This is an archived article that was published on sltrib.com in 2016, and information in the article may be outdated. It is provided only for personal research purposes and may not be reprinted.
Even former Mormon Ryan McKnight, who said he posted for all the world to see the buzzed-about videos of top-level LDS Church briefings, does not view them as particularly damning.
The 15 videos showing Mormon apostles privately discussing topics ranging from gay rights to politics to piracy simply offer "a peek behind the curtain" of the faith's burgeoning bureaucracy, McKnight said Monday from Las Vegas.
"There's no reason members need to be afraid of them," he added, "or for ex-Mormons to think this will damage the church."
Here's how McKnight, who goes by "Fearless Fixer" on the Reddit website, said he happened to get involved in this latter-day leak:
Last week, a person he believes is either a current or former employee of The Church of Jesus Christ of Latter-day Saints contacted him.
This person had been "sitting on the videos," McKnight said, worried about violating a nondisclosure contract. But now the jittery correspondent wanted the material out before the faith's 186th Semiannual General Conference wrapped up.
Fixer and leaker communicated strictly by email, McKnight said. They never met in person or talked on the phone. Even the email address gave no hint about identity.
McKnight said he received copies of the videos Saturday and watched the shorter ones, laughing out loud at the sight of Mormon authorities watching a clip from "Pirates of the Caribbean."
The presentations seemed authentic, so McKnight hurriedly met the leaker's deadline, posting them on YouTube at 7 a.m. Sunday, the final day of conference.
McKnight's move paralleled some of what he has done for about a year. Since November when he played a role in the leak of the LDS Church's controversial gay-marriage policy he has received periodic messages from Mormons who insist they work for the church and are eager to share what they believe are explosive documents from inside the faith's Salt Lake City headquarters.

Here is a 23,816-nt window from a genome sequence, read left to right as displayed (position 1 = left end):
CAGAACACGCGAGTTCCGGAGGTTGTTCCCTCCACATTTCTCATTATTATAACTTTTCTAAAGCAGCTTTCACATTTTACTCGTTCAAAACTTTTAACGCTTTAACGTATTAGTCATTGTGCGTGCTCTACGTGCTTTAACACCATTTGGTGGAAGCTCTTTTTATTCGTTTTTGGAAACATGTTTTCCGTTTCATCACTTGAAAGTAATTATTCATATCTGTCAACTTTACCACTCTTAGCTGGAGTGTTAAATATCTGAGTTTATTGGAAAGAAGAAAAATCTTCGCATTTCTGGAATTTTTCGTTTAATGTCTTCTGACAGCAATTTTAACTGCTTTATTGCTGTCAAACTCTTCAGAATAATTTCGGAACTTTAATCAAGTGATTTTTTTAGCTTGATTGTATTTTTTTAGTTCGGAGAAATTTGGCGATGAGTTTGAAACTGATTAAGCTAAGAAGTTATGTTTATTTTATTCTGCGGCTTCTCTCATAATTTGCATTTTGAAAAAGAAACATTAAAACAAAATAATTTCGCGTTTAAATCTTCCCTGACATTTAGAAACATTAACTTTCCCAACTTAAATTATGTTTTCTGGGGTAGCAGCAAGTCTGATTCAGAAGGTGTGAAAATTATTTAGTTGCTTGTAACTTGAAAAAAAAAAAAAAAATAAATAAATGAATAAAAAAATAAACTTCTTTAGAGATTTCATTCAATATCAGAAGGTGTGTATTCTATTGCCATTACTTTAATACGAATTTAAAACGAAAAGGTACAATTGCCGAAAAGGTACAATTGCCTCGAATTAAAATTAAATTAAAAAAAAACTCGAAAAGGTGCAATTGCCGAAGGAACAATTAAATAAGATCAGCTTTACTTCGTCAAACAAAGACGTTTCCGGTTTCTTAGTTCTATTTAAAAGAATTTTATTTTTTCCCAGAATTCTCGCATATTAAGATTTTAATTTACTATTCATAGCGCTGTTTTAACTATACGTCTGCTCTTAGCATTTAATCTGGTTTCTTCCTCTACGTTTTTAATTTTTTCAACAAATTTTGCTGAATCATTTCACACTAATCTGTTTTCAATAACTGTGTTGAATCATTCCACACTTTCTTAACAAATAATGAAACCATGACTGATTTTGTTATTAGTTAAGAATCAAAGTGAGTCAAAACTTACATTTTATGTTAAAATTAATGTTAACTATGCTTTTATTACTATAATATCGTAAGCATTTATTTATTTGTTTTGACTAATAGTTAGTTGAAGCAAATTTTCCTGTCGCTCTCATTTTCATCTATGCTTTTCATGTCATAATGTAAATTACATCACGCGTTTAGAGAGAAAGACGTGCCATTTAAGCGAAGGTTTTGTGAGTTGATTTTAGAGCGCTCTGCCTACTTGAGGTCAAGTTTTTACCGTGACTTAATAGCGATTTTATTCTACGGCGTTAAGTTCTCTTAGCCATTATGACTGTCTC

"In almost all cases," he quipped, the material is not "as interesting as they think," or the would-be leakers "have zero proof to substantiate their claims."
McKnight is motivated by a desire for the LDS Church to be more "transparent," he said, and hopes "this leak inspires more people to come forward with other things."
Former Utah Gov. Mike Leavitt, who appears in one of the videos, said the "content was essentially public domain already."
But they were "obtained in an unlawful manner," he added, "and that should trouble all of us."
When the LDS Church was asked Monday if it is trying to identify the leaker or if it has filed a complaint with the police or taken steps to secure its documents and videos, spokesman Eric Hawkins declined to comment.
Salt Lake City Police Sgt. Brandon Shearer said he is "unaware of any current investigation" into the leak.
No matter how mundane the videos are, some Mormons found disconcerting elements in them.
"I don't think anyone is questioning the motivation of the Quorum [of the Twelve Apostles] to solicit information from outside sources," Mormon scholar, writer and podcaster Gina Colvin wrote from New Zealand. "However, the sources, the consultants, their responses and their questions are somewhat questionable. These meetings demonstrate a poverty-stricken discourse lacking in thoughtful complexity and ideological, cultural and gender diversity."
Where are the women in these meetings? she asked. "For years, Mormon feminists have been suspicious that our beloved church is currently governed as an authoritarian patriarchy and these videos have not eased our minds."
Women speak in only a couple of the 15 videos.
Gay Mormon blogger Mitch Mayne was especially upset about the meeting in which LDS authorities were briefed about the possibility of a cyberattack on the church.
The apostles seem far more interested in a convicted leaker's sexuality than the issue of cybersecurity.
"I'm suspicious that the news media cover up anything involving homosexuals when it would work to the disadvantage of the homosexual agenda and so on," LDS apostle Dallin H. Oaks remarked, "and I was just wondering if there was some of that in this."
Mayne said "the disdain and disgust" he felt from such comments made him "physically sick." To this San Francisco gay man, the words were personal.
"That was me they were talking about with such aversion," he said. "I'll never have the privilege of viewing it through heterosexual eyes, which would perhaps buffer me from noticing or being affected by their disgust."
As a believing Mormon, Mayne said he expected his religious higher-ups to "show more compassion and kindness and less open revulsion when speaking about another segment of God's children."
It wasn't "a shining moment for our church," he said, "and certainly not for our leadership."
Salt Lake Tribune reporter Matt Canham contributed to this story